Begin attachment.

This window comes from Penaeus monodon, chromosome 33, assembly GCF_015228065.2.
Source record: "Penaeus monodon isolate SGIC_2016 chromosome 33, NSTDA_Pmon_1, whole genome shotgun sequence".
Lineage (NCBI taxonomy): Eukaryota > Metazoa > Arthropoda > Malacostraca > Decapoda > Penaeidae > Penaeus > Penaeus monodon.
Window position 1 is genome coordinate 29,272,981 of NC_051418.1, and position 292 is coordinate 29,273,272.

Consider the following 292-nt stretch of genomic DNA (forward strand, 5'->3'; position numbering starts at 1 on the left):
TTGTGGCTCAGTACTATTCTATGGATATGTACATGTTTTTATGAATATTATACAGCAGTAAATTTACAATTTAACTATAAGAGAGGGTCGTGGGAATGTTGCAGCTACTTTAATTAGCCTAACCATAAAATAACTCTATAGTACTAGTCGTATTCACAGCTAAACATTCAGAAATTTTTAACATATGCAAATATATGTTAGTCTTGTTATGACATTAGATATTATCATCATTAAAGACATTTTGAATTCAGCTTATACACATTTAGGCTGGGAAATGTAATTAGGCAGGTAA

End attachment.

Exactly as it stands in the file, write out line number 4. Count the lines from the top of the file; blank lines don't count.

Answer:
Window position 1 is genome coordinate 29,272,981 of NC_051418.1, and position 292 is coordinate 29,273,272.